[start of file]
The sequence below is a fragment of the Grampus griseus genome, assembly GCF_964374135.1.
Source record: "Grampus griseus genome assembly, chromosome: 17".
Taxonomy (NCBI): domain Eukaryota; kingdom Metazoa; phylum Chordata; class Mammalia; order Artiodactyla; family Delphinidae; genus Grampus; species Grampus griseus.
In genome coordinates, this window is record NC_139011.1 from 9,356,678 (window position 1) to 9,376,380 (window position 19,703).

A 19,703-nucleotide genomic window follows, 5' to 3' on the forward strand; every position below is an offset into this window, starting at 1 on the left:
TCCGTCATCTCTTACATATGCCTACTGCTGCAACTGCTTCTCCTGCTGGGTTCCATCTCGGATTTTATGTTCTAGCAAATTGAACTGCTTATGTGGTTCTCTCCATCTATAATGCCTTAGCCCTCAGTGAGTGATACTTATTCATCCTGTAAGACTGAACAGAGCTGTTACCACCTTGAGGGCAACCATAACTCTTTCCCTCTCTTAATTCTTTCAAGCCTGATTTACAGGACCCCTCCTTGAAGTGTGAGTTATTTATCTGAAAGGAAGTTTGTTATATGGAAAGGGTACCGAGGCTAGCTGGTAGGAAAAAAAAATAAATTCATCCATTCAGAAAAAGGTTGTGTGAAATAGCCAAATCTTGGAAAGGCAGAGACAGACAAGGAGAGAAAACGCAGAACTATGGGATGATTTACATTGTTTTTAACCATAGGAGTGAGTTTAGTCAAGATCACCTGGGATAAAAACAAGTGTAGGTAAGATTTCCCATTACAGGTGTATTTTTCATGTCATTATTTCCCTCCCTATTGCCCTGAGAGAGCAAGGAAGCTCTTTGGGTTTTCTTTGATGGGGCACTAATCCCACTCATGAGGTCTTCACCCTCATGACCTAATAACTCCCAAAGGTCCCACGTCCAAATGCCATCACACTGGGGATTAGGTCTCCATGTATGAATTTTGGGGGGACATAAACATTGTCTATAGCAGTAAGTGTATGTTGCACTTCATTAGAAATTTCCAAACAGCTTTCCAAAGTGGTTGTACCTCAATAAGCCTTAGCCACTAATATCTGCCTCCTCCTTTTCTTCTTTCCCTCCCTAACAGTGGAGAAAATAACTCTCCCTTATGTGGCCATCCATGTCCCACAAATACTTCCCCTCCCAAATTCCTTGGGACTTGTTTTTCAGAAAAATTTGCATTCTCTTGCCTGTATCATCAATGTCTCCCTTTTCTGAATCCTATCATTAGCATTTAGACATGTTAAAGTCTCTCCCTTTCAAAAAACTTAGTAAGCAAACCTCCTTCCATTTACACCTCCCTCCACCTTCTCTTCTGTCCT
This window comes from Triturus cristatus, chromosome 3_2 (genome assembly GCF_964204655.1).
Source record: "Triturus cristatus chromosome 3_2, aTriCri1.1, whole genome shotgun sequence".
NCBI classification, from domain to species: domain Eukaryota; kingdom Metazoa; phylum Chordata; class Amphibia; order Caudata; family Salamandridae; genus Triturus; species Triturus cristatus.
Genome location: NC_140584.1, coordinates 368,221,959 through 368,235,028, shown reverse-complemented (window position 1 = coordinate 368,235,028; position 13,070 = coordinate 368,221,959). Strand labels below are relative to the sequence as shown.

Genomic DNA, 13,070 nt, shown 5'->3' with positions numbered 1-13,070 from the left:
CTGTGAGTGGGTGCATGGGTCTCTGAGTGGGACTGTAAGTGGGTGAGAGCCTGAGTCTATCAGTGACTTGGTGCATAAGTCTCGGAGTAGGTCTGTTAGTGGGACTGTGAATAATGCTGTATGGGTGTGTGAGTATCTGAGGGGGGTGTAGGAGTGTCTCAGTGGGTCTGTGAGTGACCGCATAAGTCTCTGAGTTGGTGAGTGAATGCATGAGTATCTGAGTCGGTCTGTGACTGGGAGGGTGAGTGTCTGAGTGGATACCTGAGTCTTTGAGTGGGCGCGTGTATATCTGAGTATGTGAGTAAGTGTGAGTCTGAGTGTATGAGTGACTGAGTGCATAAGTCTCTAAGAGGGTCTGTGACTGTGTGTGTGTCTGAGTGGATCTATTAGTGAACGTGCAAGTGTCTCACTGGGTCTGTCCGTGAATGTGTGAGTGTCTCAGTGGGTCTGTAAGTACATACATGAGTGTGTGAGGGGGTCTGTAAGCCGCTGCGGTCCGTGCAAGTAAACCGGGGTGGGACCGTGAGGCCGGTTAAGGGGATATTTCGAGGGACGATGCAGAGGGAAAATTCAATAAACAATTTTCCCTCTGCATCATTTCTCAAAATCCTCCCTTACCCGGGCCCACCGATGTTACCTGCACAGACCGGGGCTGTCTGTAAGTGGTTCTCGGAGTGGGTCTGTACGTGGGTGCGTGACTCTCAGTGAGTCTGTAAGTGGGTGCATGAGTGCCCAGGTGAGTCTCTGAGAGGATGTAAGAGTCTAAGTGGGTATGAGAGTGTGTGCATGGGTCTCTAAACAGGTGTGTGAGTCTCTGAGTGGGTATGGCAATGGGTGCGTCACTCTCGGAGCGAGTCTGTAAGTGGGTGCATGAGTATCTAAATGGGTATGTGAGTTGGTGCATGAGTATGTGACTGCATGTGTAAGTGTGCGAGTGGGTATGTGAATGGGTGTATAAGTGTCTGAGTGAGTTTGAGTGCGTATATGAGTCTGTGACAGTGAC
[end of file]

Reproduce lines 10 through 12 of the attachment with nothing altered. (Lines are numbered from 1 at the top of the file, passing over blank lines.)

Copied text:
Genome location: NC_140584.1, coordinates 368,221,959 through 368,235,028, shown reverse-complemented (window position 1 = coordinate 368,235,028; position 13,070 = coordinate 368,221,959). Strand labels below are relative to the sequence as shown.

Genomic DNA, 13,070 nt, shown 5'->3' with positions numbered 1-13,070 from the left:
CTGTGAGTGGGTGCATGGGTCTCTGAGTGGGACTGTAAGTGGGTGAGAGCCTGAGTCTATCAGTGACTTGGTGCATAAGTCTCGGAGTAGGTCTGTTAGTGGGACTGTGAATAATGCTGTATGGGTGTGTGAGTATCTGAGGGGGGTGTAGGAGTGTCTCAGTGGGTCTGTGAGTGACCGCATAAGTCTCTGAGTTGGTGAGTGAATGCATGAGTATCTGAGTCGGTCTGTGACTGGGAGGGTGAGTGTCTGAGTGGATACCTGAGTCTTTGAGTGGGCGCGTGTATATCTGAGTATGTGAGTAAGTGTGAGTCTGAGTGTATGAGTGACTGAGTGCATAAGTCTCTAAGAGGGTCTGTGACTGTGTGTGTGTCTGAGTGGATCTATTAGTGAACGTGCAAGTGTCTCACTGGGTCTGTCCGTGAATGTGTGAGTGTCTCAGTGGGTCTGTAAGTACATACATGAGTGTGTGAGGGGGTCTGTAAGCCGCTGCGGTCCGTGCAAGTAAACCGGGGTGGGACCGTGAGGCCGGTTAAGGGGATATTTCGAGGGACGATGCAGAGGGAAAATTCAATAAACAATTTTCCCTCTGCATCATTTCTCAAAATCCTCCCTTACCCGGGCCCACCGATGTTACCTGCACAGACCGGGGCTGTCTGTAAGTGGTTCTCGGAGTGGGTCTGTACGTGGGTGCGTGACTCTCAGTGAGTCTGTAAGTGGGTGCATGAGTGCCCAGGTGAGTCTCTGAGAGGATGTAAGAGTCTAAGTGGGTATGAGAGTGTGTGCATGGGTCTCTAAACAGGTGTGTGAGTCTCTGAGTGGGTATGGCAATGGGTGCGTCACTCTCGGAGCGAGTCTGTAAGTGGGTGCATGAGTATCTAAATGGGTATGTGAGTTGGTGCATGAGTATGTGACTGCATGTGTAAGTGTGCGAGTGGGTATGTGAATGGGTGTATAAGTGTCTGAGTGAGTTTGAGTGCGTATATGAGTCTGTGACAGTGAC